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Rufinus' vivid account of the battle between the Eastern Emperor Theodosius and the Western usurper Eugenius by the River Frigidus in 394 represents it as the final confrontation between paganism and Christianity. It is indeed widely believed that a largely pagan aristocracy remained a powerful and active force well into the fifth century, sponsoring pagan literary circles, patronage of the classics, and propaganda for the old cults in art and literature. The main focus of much modern scholarship on the end of paganism in the West has been on its supposed stubborn resistance to Christianity. The dismantling of this romantic myth is one of the main goals of Alan Cameron's book. Actually, the book argues, Western paganism petered out much earlier and more rapidly than hitherto assumed.
The subject of this book is not the conversion of the last pagans but rather the duration, nature, and consequences of their survival. By re-examining the abundant textual evidence, both Christian (Ambrose, Augustine, Jerome, Paulinus, Prudentius) and "pagan" (Claudian, Macrobius, and Ammianus Marcellinus), as well as the visual evidence (ivory diptychs, illuminated manuscripts, silverware), Cameron shows that most of the activities and artifacts previously identified as hallmarks of a pagan revival were in fact just as important to the life of cultivated Christians. Far from being a subversive activity designed to rally pagans, the acceptance of classical literature, learning, and art by most elite Christians may actually have helped the last reluctant pagans to finally abandon the old cults and adopt Christianity. The culmination of decades of research, The Last Pagans of Rome overturns many long-held assumptions about pagan and Christian culture in the late antique West.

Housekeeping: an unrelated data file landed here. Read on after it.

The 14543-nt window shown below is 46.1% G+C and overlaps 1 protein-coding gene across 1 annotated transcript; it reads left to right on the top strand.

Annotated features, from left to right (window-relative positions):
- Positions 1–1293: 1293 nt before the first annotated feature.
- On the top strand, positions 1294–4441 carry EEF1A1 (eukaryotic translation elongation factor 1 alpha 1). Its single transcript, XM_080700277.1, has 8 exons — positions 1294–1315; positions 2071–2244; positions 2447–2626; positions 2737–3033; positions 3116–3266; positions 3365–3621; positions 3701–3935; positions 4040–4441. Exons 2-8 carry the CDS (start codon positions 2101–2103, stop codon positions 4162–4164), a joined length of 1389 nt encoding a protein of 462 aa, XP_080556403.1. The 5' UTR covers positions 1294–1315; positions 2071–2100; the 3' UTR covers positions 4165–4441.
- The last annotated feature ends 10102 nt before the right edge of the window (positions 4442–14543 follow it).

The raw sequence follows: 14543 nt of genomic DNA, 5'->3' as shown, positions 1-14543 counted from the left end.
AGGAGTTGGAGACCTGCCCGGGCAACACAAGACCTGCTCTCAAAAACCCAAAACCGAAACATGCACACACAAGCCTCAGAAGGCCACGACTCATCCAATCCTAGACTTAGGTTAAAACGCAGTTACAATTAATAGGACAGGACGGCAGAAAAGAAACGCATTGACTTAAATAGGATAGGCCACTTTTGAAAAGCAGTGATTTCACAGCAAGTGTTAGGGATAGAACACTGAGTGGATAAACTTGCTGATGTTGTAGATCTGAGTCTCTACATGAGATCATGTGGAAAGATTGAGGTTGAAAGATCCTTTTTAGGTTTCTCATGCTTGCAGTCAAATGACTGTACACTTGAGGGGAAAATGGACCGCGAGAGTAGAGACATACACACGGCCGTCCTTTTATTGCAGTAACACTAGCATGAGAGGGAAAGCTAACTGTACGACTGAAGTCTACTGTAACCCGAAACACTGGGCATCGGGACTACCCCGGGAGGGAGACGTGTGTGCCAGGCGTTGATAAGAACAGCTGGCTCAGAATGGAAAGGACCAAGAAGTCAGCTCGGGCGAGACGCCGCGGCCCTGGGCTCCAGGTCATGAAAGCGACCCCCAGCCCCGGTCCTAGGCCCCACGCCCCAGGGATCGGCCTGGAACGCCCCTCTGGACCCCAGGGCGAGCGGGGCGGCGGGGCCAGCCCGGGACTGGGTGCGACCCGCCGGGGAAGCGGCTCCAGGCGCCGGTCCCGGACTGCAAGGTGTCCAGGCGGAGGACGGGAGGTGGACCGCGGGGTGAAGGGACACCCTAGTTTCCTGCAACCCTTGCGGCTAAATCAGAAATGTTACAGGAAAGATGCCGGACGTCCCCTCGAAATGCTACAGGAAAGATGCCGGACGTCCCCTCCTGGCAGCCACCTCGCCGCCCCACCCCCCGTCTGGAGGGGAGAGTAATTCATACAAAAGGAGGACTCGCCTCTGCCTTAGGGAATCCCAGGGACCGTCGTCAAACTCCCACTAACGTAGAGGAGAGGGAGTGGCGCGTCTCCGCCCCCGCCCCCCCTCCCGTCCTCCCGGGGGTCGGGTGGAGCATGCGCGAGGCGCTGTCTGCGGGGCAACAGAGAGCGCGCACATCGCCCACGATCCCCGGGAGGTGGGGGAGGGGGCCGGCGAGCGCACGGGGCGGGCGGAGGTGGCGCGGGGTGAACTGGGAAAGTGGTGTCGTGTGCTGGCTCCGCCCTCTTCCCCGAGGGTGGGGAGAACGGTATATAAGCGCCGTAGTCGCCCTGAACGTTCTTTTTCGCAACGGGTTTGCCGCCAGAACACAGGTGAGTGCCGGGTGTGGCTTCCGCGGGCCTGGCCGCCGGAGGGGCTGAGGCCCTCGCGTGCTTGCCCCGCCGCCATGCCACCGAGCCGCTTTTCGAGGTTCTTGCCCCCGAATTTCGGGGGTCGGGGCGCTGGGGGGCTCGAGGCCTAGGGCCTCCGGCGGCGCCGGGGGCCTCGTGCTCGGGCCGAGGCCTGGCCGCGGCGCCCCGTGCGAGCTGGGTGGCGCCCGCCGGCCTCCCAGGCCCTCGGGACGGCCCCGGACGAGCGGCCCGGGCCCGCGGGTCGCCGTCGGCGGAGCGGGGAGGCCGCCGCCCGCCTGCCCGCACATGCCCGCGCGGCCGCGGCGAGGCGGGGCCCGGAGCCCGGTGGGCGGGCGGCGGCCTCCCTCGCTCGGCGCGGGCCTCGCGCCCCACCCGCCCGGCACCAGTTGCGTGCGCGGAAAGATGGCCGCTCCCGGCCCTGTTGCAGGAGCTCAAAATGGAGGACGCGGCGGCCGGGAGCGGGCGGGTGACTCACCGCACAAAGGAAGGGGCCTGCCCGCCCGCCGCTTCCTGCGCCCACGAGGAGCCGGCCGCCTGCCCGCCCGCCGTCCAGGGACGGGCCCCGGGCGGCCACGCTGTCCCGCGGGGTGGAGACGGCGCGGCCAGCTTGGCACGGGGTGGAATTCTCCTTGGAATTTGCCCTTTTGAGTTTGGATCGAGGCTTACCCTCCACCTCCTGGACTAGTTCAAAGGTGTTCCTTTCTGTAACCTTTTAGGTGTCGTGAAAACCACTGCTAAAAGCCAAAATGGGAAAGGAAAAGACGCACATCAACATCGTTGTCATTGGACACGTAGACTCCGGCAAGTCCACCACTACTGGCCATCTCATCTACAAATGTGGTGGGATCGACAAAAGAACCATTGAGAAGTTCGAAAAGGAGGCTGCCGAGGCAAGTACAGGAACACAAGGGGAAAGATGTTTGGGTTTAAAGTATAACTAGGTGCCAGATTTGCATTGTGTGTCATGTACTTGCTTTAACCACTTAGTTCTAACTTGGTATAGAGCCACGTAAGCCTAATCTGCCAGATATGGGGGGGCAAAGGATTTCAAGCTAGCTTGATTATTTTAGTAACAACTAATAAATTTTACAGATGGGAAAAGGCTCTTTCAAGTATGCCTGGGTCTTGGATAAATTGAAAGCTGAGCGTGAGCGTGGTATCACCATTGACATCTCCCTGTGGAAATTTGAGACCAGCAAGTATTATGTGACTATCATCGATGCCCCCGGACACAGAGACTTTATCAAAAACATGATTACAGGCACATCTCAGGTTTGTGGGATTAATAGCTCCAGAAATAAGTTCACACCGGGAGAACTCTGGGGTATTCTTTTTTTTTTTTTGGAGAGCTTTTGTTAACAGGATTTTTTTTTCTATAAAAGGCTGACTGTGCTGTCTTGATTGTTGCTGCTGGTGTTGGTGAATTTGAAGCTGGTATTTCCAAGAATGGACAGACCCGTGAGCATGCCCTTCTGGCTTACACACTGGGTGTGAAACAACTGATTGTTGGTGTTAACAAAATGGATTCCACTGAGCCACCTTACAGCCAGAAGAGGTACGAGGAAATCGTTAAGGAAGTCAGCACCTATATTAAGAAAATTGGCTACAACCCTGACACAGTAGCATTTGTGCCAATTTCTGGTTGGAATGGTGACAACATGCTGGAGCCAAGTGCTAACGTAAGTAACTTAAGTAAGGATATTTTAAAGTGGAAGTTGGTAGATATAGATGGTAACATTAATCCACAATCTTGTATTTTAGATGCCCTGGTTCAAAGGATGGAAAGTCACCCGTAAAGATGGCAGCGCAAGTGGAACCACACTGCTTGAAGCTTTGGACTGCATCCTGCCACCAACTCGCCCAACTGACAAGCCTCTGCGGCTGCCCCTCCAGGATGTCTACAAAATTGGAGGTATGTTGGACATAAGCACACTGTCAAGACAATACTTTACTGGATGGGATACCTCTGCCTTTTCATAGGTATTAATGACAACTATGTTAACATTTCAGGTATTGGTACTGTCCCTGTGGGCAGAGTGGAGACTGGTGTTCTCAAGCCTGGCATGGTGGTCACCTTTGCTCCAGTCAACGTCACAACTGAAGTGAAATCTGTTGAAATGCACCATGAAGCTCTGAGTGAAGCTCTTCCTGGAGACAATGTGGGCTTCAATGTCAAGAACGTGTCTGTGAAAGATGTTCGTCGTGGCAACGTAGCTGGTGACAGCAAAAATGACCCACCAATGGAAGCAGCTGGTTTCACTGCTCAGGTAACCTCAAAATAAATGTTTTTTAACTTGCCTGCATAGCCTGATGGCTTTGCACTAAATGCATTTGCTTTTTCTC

Alan Cameron is Charles Anthon Professor Emeritus of Latin at Columbia University. His previous books include Claudian: Poetry and Propaganda at the Court of Honorius, The Greek Anthology: From Meleager to Planudes, Callimachus and his Critics, and Greek Mythography in the Roman World.
Table of Contents
1: Pagans and Polytheists 2: From Constantius to Theodosius 3: The Frigidus 4: Pagan Priests and Initiates 5: Pagan Converts 6: Pagan Writers 7: Macrobius and the "Pagan" Culture of his Age 8: The Poem against the Pagans 9: Other Christian Invectives 10: The Real Circle of Symmachus 11: The "Pagan" Literary Revival 12: Correctors and Critics I 13: Correctors and Critics II 14: The Livian Revival 15: Greek Texts and Latin Translation 16: Pagan Scholarship: Vergil and his Commentators 17: The Annales of Nicomachus Flavianus I 18: The Annales of Nicomachus Flavianus II 19. Classical Revivals 20: The Historia Augusta Conclusion Appendix: The Poem against the Pagans